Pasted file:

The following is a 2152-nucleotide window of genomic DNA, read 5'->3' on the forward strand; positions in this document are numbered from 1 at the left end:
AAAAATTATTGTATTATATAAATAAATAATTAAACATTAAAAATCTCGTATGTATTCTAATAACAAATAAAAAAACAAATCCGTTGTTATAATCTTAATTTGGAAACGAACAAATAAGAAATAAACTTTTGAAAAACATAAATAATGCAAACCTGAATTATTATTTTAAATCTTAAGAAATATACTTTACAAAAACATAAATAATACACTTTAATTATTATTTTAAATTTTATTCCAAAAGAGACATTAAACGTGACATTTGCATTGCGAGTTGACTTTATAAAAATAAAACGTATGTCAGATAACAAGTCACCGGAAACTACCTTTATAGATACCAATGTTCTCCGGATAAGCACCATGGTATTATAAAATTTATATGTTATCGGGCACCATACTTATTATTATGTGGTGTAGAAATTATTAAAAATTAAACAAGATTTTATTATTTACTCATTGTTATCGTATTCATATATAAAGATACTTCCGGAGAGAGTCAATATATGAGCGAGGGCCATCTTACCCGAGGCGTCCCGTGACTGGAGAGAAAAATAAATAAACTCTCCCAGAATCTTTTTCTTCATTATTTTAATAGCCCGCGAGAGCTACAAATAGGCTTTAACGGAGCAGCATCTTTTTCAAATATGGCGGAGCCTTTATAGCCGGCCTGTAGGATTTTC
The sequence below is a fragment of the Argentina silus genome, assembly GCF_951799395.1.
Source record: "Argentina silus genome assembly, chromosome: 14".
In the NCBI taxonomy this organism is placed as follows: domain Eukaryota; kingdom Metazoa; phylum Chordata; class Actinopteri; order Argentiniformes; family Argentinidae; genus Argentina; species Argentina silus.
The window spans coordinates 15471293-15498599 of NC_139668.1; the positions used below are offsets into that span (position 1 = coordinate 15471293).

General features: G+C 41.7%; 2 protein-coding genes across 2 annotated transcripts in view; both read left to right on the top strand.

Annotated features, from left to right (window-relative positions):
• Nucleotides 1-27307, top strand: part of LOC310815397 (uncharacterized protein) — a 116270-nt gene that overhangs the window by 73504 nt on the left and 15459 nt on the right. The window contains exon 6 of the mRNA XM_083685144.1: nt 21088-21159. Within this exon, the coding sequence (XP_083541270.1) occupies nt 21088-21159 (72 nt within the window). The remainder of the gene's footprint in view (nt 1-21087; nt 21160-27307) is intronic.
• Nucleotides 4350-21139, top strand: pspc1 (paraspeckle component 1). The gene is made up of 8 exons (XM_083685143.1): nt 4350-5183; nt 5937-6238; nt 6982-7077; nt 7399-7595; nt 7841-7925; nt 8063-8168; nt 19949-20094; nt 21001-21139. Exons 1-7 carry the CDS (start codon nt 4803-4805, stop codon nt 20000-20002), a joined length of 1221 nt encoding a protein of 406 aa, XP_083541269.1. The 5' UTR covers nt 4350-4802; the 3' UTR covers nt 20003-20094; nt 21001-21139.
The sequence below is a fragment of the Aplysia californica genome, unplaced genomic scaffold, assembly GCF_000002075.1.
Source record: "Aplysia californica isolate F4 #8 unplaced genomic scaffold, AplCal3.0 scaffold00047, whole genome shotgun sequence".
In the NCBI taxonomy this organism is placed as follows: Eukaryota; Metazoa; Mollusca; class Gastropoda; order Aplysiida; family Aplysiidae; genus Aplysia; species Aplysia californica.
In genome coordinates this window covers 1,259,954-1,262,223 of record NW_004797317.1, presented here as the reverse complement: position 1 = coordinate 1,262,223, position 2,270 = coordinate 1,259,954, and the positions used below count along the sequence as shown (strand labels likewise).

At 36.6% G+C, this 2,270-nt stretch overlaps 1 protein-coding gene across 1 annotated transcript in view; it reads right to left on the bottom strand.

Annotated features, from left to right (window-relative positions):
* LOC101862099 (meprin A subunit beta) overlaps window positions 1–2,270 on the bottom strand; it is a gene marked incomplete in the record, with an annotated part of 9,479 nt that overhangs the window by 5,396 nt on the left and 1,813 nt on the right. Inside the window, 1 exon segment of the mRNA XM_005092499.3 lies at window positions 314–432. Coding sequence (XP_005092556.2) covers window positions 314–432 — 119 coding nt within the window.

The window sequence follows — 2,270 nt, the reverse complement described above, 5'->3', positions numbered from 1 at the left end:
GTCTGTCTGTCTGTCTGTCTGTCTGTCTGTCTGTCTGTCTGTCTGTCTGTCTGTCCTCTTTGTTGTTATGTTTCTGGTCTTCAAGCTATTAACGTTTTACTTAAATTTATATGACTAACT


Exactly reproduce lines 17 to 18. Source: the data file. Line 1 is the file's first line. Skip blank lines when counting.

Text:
* LOC101862099 (meprin A subunit beta) overlaps window positions 1–2,270 on the bottom strand; it is a gene marked incomplete in the record, with an annotated part of 9,479 nt that overhangs the window by 5,396 nt on the left and 1,813 nt on the right. Inside the window, 1 exon segment of the mRNA XM_005092499.3 lies at window positions 314–432. Coding sequence (XP_005092556.2) covers window positions 314–432 — 119 coding nt within the window.

The window sequence follows — 2,270 nt, the reverse complement described above, 5'->3', positions numbered from 1 at the left end: